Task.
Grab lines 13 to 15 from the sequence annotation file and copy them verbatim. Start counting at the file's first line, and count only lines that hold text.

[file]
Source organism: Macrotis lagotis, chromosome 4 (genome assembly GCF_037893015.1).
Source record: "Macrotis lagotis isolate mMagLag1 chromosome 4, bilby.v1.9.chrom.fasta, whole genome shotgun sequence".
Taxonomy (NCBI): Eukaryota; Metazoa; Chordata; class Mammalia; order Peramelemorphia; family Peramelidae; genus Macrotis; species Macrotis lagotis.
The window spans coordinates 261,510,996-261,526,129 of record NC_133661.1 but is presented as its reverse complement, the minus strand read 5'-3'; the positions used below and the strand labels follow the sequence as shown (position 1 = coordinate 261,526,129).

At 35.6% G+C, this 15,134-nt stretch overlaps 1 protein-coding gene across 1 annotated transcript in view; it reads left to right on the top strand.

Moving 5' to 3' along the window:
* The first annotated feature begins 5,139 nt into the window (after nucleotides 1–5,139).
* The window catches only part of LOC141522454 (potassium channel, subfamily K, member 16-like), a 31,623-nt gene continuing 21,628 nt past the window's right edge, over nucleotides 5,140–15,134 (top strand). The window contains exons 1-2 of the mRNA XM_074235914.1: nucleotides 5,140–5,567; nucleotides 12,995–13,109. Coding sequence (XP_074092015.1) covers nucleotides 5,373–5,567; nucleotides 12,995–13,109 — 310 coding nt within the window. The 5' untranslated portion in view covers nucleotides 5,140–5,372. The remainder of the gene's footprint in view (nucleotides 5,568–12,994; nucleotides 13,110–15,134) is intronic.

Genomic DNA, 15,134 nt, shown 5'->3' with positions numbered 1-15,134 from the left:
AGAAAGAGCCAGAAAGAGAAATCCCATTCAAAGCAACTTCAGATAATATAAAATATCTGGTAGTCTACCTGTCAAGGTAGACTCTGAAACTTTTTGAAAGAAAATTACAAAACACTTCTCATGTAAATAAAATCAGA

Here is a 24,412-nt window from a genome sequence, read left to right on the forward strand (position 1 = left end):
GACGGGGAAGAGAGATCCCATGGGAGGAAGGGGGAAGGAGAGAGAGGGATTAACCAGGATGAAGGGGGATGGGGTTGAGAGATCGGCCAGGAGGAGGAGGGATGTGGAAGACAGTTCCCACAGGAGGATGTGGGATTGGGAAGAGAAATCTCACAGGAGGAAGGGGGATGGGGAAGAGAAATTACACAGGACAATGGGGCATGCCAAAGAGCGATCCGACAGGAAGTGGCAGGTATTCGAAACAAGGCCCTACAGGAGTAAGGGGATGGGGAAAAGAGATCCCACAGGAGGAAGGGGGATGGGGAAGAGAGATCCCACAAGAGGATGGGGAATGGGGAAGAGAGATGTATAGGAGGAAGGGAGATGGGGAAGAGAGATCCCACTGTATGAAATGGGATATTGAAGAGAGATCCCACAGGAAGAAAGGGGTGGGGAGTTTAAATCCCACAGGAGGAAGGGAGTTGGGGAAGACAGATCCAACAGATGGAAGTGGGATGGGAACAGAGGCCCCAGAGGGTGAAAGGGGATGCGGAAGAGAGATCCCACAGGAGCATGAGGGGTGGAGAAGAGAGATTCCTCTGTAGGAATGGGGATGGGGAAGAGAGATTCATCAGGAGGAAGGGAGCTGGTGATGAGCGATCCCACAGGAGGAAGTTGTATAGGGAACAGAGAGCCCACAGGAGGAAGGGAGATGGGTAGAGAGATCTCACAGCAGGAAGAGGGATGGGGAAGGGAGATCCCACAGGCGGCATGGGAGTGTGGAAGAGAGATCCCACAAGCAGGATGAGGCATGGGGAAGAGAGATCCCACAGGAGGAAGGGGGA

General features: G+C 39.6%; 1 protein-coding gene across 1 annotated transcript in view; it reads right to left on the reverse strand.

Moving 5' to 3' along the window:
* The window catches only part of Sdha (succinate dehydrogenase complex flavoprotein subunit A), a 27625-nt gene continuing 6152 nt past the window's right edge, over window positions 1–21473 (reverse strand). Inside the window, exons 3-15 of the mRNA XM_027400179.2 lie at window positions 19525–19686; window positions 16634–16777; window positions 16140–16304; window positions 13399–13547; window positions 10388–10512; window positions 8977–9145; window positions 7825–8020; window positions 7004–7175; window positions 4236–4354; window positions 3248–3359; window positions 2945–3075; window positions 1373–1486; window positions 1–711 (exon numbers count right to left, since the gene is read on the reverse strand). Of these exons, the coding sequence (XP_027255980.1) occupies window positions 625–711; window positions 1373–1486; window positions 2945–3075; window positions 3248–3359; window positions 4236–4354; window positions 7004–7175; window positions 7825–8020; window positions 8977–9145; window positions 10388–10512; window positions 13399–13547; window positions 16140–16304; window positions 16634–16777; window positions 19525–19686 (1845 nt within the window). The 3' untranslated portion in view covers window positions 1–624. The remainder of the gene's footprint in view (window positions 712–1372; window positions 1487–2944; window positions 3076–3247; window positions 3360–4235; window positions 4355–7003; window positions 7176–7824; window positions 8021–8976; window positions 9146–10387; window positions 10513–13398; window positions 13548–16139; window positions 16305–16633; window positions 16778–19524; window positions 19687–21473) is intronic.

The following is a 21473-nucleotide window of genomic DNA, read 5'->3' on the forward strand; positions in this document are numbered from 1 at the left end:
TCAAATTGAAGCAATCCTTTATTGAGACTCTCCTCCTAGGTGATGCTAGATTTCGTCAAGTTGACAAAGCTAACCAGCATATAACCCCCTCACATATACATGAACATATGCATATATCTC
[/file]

General features: G+C 39.6%; 1 protein-coding gene across 1 annotated transcript in view; it reads right to left on the reverse strand.

Moving 5' to 3' along the window:
* The window catches only part of Sdha (succinate dehydrogenase complex flavoprotein subunit A), a 27625-nt gene continuing 6152 nt past the window's right edge, over window positions 1–21473 (reverse strand). Inside the window, exons 3-15 of the mRNA XM_027400179.2 lie at window positions 19525–19686; window positions 16634–16777; window positions 16140–16304; window positions 13399–13547; window positions 10388–10512; window positions 8977–9145; window positions 7825–8020; window positions 7004–7175; window positions 4236–4354; window positions 3248–3359; window positions 2945–3075; window positions 1373–1486; window positions 1–711 (exon numbers count right to left, since the gene is read on the reverse strand). Of these exons, the coding sequence (XP_027255980.1) occupies window positions 625–711; window positions 1373–1486; window positions 2945–3075; window positions 3248–3359; window positions 4236–4354; window positions 7004–7175; window positions 7825–8020; window positions 8977–9145; window positions 10388–10512; window positions 13399–13547; window positions 16140–16304; window positions 16634–16777; window positions 19525–19686 (1845 nt within the window). The 3' untranslated portion in view covers window positions 1–624. The remainder of the gene's footprint in view (window positions 712–1372; window positions 1487–2944; window positions 3076–3247; window positions 3360–4235; window positions 4355–7003; window positions 7176–7824; window positions 8021–8976; window positions 9146–10387; window positions 10513–13398; window positions 13548–16139; window positions 16305–16633; window positions 16778–19524; window positions 19687–21473) is intronic.